The Basics of Home Embroidery Digitizing and Design

Published: 07th September 2011
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After acquiring software and the sewing machine to do the actual stitching, it is rather simple to make the designs you want in embroidery. Most people don't tend to start from scratch when making new designs because it is so much easier to build on predesigned work.

Once the embroidery digitizing design has been purchased, it is a simple matter, with the right software and skills to use it, to alter it in any way the owner sees fit. Combining two or more barudan designs is another option. If two designs are of different sizes, the proficient user only has to resize one or both designs to the scale that works for the application.

Power of Design Software

The amount of alterations that can be done to any design is only limited by the power of the editing software. Some embroidery digitising software programs allow rotating, stretching, cropping, splitting, distorting, or making a design into an endless repeat pattern. A design may be changed in so many ways that it hardly resembles the original pattern.

Thread colors can be interchanged on most systems and text is usually a simple process of choosing a font and typing in the letters or numbers. Software that allows removing stitches or adding additional stitches generally is more expensive than the basic editing type.

Design Compatibility

Knowing the format of the software is important before purchasing any design. One of the more common formats for home machines is PES, but ART, HUS, VIP, SEW, and JEF are other file formats that might be recognized on home computers. Obviously, non-compatible files won't be read by the software.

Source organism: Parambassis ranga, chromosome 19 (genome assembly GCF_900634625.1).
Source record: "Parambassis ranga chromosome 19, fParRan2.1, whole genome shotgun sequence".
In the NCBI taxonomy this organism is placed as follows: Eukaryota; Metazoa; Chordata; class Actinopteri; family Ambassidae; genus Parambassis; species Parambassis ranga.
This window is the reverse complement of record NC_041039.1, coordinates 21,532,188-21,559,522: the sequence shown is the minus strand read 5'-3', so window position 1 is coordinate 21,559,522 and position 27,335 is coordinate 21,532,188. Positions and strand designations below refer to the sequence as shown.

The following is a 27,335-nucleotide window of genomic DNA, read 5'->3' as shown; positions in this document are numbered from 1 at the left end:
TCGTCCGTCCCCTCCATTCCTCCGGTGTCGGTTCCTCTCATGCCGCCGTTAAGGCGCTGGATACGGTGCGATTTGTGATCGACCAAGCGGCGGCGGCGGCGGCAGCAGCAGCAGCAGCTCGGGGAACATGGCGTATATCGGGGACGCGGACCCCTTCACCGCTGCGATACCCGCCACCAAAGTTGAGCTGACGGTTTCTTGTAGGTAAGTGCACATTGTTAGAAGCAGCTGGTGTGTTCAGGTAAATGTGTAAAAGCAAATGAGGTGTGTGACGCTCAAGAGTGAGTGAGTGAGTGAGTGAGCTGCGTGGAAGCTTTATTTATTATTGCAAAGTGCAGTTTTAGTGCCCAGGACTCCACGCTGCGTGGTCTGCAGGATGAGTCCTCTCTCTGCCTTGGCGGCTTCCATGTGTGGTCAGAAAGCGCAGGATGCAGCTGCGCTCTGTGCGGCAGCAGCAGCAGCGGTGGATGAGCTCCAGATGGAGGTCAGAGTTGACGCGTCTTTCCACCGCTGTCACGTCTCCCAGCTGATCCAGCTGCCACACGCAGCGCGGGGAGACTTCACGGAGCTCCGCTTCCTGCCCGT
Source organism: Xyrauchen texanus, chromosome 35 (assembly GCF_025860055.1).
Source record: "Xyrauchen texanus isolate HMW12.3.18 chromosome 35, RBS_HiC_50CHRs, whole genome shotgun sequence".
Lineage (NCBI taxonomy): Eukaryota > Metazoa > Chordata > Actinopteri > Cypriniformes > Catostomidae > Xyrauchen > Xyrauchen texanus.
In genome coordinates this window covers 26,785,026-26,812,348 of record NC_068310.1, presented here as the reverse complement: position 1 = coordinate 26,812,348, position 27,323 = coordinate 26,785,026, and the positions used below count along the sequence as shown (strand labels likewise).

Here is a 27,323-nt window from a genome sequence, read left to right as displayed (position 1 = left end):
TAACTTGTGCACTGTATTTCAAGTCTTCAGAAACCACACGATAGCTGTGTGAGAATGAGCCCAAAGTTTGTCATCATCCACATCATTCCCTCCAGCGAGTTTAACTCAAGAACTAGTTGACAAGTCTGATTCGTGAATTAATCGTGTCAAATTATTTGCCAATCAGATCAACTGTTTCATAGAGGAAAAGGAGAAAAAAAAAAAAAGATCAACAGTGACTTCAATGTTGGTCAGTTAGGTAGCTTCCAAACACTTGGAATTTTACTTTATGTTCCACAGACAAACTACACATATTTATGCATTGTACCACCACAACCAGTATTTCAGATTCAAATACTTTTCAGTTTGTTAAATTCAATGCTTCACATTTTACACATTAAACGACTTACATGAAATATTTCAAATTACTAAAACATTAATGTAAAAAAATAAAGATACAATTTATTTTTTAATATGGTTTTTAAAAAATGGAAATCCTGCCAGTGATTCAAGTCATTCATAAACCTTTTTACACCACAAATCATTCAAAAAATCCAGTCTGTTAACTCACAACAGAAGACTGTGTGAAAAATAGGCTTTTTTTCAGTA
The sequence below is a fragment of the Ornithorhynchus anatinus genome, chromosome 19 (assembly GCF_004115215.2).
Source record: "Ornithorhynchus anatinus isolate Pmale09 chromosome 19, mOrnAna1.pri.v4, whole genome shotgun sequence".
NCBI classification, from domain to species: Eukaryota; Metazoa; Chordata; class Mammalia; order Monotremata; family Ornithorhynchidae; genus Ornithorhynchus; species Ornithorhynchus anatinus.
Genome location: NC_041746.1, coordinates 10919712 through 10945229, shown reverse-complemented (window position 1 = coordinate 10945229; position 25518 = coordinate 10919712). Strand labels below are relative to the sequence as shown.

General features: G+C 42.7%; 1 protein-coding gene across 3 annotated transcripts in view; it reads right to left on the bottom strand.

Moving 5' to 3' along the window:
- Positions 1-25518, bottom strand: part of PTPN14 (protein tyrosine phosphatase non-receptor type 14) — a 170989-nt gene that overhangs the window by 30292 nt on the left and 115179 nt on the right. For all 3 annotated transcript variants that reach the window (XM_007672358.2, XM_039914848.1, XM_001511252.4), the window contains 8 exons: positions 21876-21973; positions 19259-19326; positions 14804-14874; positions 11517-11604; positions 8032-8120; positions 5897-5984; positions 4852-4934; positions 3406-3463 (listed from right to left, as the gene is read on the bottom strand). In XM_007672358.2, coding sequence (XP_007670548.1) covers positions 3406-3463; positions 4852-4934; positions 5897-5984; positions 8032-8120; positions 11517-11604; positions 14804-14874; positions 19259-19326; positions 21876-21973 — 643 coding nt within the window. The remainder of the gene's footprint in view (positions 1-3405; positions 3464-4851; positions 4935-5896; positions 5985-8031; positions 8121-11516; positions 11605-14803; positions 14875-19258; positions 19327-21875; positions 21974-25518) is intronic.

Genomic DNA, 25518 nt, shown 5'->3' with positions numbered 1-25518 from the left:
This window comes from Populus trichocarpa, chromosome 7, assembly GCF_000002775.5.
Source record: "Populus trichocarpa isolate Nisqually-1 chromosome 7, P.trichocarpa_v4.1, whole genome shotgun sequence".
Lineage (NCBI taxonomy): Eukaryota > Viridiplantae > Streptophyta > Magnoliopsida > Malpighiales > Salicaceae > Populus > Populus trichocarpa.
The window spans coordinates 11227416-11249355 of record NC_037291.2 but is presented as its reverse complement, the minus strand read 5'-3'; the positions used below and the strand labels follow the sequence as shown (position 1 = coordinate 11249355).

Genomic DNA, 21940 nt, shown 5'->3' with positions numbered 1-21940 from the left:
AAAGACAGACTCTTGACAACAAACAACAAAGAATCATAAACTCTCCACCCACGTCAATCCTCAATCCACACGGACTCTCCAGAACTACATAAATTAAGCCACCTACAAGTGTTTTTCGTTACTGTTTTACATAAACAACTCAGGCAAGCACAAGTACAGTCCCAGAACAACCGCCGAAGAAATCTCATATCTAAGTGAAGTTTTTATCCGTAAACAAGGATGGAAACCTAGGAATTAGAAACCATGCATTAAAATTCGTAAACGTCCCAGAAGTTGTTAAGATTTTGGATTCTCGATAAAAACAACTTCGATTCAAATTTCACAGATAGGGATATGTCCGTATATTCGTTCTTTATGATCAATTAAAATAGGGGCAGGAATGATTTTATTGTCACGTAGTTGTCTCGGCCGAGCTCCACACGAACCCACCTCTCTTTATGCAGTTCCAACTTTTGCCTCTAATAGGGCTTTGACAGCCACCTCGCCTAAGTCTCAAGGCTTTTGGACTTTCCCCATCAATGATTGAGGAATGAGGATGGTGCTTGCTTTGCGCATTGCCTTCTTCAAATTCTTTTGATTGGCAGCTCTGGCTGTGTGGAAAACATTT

When a design has been prepared for use, it is simply loaded into the computer of the embroidery machine. Some computers use cards for the transfer to the Embroidery Digitizer machine, but CDs, USB interfaces, or directly through an attached cable are the primary ways to get the information to the stitching machine.

Final Prep and Embroidery

Before a design can be transferred to the cloth, the material receiving the design has to be stabilized to keep it from moving during the operation. How the material is stabilized depends on the material itself and the embroidery digitizing machine. Small embroidery designs used in embroidery digitising are often sewn into material held by a hoop, which moves the material as the design is stitched.

The actual stitching of the design is usually the fastest part of the process, but can be problematic if the user did not do proper setup for the work. Home embroidery can be slower because of thread color changes. Since there is usually only one needle, the operator must change the thread for each change in color.

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